(e) said continuous seal ring when positioned relative to said first and second mating sealing surfaces for purposes of effectuating the establishment of a fire resistant connection and seal therewith having said planar sealing surface of said first seal lip positioned in sealing engagement with said first portion of said first mating surface, said planar sealing surface of said second seal lip positioned in sealing engagement with said first portion of said second mating surface, said pair of ribs clamped in interposed relation with said first and second mating sealing surfaces and with said one of said pair of ribs engaging said second portion of said first mating sealing surface and said other of said pair of ribs engaging said second portion of said second mating sealing surface, said plurality of scallops formed in each of said pair of ribs providing a clearance space for said fastening means that fasten said first mating sealing surface to said second mating sealing surface.
2. The connection as set forth in claim 1 wherein said planar sealing surface of said first seal lip and said planar sealing surface of said second seal lip are each coated with anti-galling material.
3. A continuous seal ring for use in effecting a fire resistant connection between mating sealing surfaces comprising: a member including a base having a first face and a second face, a first seal lip formed integrally with said base so as to project outwardly to a slight extent from said first face of said base adjacent to one end of said base, said first seal lip terminating in a planar sealing surface, a second seal lip formed integrally with said base so as to project outwardly to a slight extent from said first face of said base adjacent to the other end of said base, said second seal lip terminating in a planar sealing surface, said planar sealing surface of said first seal lip and said planar sealing surface of said second seal lip each lying in the same plane, a pair of ribs formed integrally with said base so as to project outwardly from said first face of said base at a location therealong substantially equidistant from said first seal lip and said second seal lip, each of said pair of ribs defining a plane that extends generally perpendicular to said plane of said planar sealing surface of said first seal lip and of said planar sealing surface of said second seal lip, each of said pair of ribs tapering towards one another in the direction of said first face of said base, each of said pair of ribs having a plurality of equally spaced scallops formed therein with said plurality of scallops formed in one of said pair of ribs being aligned with said plurality of scallops formed in the other of said pair of ribs such that when employed to effect a fire resistant connection between mating sealing surfaces said planar sealing surface of said first seal lip is positioned in sealing engagement with said first portion of said first mating surface, said planar sealing surface of said second seal lip is positioned in sealing engagement with said first portion of said second mating surface, said pair of ribs are clamped in interposed relation with said first and second mating sealing surfaces and with said one of said pair of ribs engaging said second portion of said first mating sealing surface and said other of said pair of ribs engaging said second portion of said second mating sealing surface, said plurality of scallops formed in each of said pair of ribs provides a clearance space for fastening means extending in juxtaposed relation to said continuous seal ring for purposes of fastening the first mating sealing surface to the second mating sealing surface.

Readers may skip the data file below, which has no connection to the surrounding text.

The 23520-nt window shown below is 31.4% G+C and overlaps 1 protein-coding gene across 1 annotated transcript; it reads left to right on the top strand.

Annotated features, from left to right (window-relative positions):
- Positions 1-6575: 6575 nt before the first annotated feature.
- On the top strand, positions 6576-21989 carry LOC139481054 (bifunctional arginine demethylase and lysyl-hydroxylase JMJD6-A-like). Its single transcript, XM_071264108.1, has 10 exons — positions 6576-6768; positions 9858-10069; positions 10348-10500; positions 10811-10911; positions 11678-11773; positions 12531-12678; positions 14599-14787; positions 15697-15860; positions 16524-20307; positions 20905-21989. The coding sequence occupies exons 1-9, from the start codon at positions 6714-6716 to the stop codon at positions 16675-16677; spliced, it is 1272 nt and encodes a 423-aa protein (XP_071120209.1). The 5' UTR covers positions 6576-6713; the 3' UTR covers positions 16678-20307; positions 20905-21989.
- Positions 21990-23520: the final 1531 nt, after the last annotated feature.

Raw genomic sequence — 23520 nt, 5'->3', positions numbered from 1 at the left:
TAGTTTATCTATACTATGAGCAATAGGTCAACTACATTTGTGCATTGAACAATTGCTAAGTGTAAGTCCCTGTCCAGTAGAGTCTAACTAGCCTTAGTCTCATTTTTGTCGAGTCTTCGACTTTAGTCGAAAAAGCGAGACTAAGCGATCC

4. The continuous seal ring as set forth in claim 3 wherein said planar sealing surface of said first seal lip and said planar sealing surface of said second seal lip are each coated with anti-galling material.
5. In wellhead equipment including first and second members fastened together by fastening means, the improvement comprising fire resistant connection means operative for connecting together the first and second members, said fire resistant connection means comprising: